We are going on four months of snow on the ground outside, so I’m thinking it’s high time we bust out a can of spring inside. Don’t you? Since we are still a good month away from daffodil season, why not make our own flowers? And, good news! I have a secret way of doing it that is ridiculously easy, costs less than $10, and will make you feel accomplished all weekend while you binge watch House of Cards. Don’t even act like you are not watching it. I saw you.
For this project, I am partnering with Paas. This is especially appropriate because the first thing I ever dyed with my own two little hands was an Easter egg using Paas tablets and that little copper wire dipper dooby (<< real word) . Even back then, after the eggs were all dyed up and looking pretty, it occurred to me that there ought to be something else you could do with all that leftover dye. Thirty years later, I have the answer. I have it!
Coffee filter flowers are not new to me or this blog, but this is the first time I have made them using the flat kind of filters, which I understand, is the standard filter outside the US. So for all y’all who have been looking for a flat filter flower craft, here you go!
I didn’t explain this in the video because this can be as easy or as complicated as you want it, and it mostly depends on quantity. Coffee filter fibers do not hold liquid, so it’s easier than you think. Normally I just leave them in stacks of 5-10 then flop them over my shower rod to dry over night. If you are working with impatient munchkin types, that can be a little more difficult. Want them dry in a hurry? Two options: If your total quantity is under 10 or so, lay them on a dishtowel on a cookie sheet and pop in the oven at 225f for about 10 minutes. You may need to shuffle them around half way, depending on the size of your cookie sheet. If you are working with a larger quantity, let them set on towels for a few minutes to get the excess liquid, then throw them in a warm dryer for ten minutes. I would suggest keeping separate loads for warm colors and cool colors, but sometimes the colors bleeding on each other is pretty nifty, so yeah, that’s your call. It doesn’t take much effort to dry them off, it just depends on timing.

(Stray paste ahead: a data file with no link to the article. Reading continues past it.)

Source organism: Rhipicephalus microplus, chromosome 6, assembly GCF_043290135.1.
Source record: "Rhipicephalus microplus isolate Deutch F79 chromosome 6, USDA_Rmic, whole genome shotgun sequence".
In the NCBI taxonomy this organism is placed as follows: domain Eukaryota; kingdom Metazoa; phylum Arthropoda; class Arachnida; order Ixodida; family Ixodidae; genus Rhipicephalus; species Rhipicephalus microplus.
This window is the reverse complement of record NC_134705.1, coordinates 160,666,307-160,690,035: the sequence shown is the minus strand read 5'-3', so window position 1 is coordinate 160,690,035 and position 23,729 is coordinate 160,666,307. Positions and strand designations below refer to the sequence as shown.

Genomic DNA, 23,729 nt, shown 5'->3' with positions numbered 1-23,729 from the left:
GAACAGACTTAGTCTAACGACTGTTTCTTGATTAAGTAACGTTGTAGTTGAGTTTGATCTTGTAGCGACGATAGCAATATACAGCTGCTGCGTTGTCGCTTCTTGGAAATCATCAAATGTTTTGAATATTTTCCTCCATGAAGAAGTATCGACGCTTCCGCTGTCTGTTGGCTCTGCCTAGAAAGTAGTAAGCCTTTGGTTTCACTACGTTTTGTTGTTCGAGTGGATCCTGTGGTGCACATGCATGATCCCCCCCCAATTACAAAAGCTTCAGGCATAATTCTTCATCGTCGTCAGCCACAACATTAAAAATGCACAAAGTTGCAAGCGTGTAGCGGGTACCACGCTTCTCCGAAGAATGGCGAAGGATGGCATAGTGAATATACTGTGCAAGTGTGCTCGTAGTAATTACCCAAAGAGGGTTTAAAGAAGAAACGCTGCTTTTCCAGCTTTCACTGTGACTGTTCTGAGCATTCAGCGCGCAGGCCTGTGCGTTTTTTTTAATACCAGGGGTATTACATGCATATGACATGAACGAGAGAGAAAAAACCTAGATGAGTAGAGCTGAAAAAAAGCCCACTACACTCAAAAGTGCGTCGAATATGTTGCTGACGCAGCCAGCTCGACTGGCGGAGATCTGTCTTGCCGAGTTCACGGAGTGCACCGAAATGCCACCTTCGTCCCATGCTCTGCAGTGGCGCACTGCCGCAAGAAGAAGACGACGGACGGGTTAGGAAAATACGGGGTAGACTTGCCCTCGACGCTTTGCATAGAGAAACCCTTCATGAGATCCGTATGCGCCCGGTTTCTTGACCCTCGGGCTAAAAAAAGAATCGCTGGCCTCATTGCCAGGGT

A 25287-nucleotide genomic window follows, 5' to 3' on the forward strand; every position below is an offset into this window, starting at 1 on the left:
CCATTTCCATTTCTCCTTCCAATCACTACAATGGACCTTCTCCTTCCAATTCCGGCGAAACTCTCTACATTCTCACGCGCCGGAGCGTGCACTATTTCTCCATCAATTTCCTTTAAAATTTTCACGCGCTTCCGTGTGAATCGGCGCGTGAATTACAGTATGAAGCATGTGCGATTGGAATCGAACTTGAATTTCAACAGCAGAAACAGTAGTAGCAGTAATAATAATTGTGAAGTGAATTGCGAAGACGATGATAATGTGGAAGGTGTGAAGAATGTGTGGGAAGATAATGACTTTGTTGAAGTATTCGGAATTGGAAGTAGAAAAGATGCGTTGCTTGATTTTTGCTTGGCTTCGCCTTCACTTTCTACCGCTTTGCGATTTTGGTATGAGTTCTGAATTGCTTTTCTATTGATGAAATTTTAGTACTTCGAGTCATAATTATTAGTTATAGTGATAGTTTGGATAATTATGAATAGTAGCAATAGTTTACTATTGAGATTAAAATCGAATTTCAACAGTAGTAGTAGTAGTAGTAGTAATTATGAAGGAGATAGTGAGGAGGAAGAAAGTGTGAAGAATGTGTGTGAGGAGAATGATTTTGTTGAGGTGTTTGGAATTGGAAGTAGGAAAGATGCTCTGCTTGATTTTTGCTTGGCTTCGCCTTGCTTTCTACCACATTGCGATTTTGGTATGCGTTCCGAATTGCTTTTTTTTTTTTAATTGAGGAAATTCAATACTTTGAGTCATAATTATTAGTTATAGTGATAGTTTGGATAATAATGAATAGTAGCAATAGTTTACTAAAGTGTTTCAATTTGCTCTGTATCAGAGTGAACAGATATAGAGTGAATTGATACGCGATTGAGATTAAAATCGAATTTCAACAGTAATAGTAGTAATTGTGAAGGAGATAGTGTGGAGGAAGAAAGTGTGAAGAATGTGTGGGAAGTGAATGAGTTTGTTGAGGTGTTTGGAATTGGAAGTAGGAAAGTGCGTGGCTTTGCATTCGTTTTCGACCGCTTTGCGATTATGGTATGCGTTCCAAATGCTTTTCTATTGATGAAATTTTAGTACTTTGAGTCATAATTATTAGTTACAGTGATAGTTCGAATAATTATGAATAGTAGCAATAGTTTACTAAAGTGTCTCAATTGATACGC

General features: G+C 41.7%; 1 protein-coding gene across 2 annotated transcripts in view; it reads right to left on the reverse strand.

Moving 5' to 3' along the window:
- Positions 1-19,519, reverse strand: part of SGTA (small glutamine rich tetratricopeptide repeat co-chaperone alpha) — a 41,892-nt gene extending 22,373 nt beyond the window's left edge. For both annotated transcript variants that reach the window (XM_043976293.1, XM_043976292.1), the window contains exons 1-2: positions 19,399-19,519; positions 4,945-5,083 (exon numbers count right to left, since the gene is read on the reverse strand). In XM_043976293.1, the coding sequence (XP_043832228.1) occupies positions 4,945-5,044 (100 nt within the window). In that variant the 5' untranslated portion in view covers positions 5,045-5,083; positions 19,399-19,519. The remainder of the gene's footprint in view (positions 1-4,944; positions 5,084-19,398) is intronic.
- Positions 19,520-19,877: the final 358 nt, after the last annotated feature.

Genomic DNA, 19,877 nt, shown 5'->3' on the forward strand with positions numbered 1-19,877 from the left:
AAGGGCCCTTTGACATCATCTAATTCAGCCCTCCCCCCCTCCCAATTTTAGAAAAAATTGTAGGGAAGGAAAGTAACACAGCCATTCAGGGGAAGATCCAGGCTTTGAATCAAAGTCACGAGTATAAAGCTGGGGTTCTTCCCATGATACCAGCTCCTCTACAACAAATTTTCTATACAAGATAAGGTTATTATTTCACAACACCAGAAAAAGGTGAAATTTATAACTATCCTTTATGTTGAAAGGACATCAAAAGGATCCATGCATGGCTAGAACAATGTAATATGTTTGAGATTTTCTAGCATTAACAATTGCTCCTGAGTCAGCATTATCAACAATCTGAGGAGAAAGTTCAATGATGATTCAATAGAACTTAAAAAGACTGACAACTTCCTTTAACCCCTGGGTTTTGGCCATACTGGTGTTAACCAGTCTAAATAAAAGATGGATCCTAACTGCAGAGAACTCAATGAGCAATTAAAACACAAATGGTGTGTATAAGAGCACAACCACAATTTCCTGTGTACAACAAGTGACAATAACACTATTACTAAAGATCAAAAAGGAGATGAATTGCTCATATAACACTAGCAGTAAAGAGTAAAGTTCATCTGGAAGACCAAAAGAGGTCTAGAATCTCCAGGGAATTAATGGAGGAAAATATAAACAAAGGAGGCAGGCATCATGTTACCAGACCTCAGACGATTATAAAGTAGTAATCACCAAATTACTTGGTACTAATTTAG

Look, the tulips match the eggs! Is that the most darling thing you have ever seen? And the Tulips will year round. The eggs…not so much.
Speaking of eggs, I’ll be partnering with Paas on a series of projects this spring, so be sure to stop by and keep tabs on the fun. If you make these tulips with your eggs, post a picture to their Facebook page so everyone can see your work. I’ll be looking!
Thank you to Paas for sponsoring this post, and thank YOU for supporting the brands that make this blog possible.
I would never use any dye but Paas. I would feel like I was cheating. These flowers are wonderful. Like how you’ve made the video so easy! Can you try this using the unbleached tan filters? Maybe for fall flowers?
Paas story. When little David was almost one and Betsy was 3, we dyed eggs for Easter. He thought it was the greatest thing ever. We had at least two dozen hardboiled eggs. He liked it so much that when we ran out of eggs to dye, he started crying! It took a while to get him to stop. Ann
Well, I can’t blame him for crying. The end of easter egg dyeing season is a VERY traumatic occasion!
I was wondering the same about the brown “natural” filters. I use them to make green leaves all the time and they take dye great — so I imagine they would be lovely. Guess we’ll have to find out 🙂
Thank you so much for using the kind of coffee filters we see here!!!!!!! So awesome to see you work your magic on this familiar product, and I can wait to get started with them!
I actually purchased some of the coffee filters you have normally used (those huge ruffly things) direct from the USA at huge expense (I think with postage I paid $30 for 100!), just so I could make your beautiful flowers, so I’m pretty stoked to see you make some from filters I already have in my cupboard!!
Is Australia the same, Alexandra? I knew they were difficult to get in Europe but this is news from ‘down under’. I have a far off dream of one day retiring to a flamingo cottage in Australia, so the no coffee filter thing could put a kink in it!
Leftover dye is also wonderful for many other projects, like wine corks: https://www.etsy.com/listing/54400287/ombre-green-double-cork-board?ref=shop_home_active_8
Around where I live, in the sunny Bay Area of California, one can get HUGE-O straws from places that sell boba tea, or tapioca pearl milk tea (you can get other flavors like rose tea). Because the standard boba pearl is like a large BB, the straws are made for sucking those squishy, delishy pearls, or even flavored jelly. They’re usually cut diagonally on the end so you can use the straw to poke through the vacuum sealed plastic tops of the tea, but I figure you can just snip those flat. So if you have super thick-o flowers or real little buddies, boba straws might be the way to go.
These look amazing to make, and out of coffee filters. I’m looking forward to trying to make them myself. This is my first visit to this site, but I’m sure I will be back many times
Thanks so much Paulette! If you do make them, please send a photo — I would love to see them!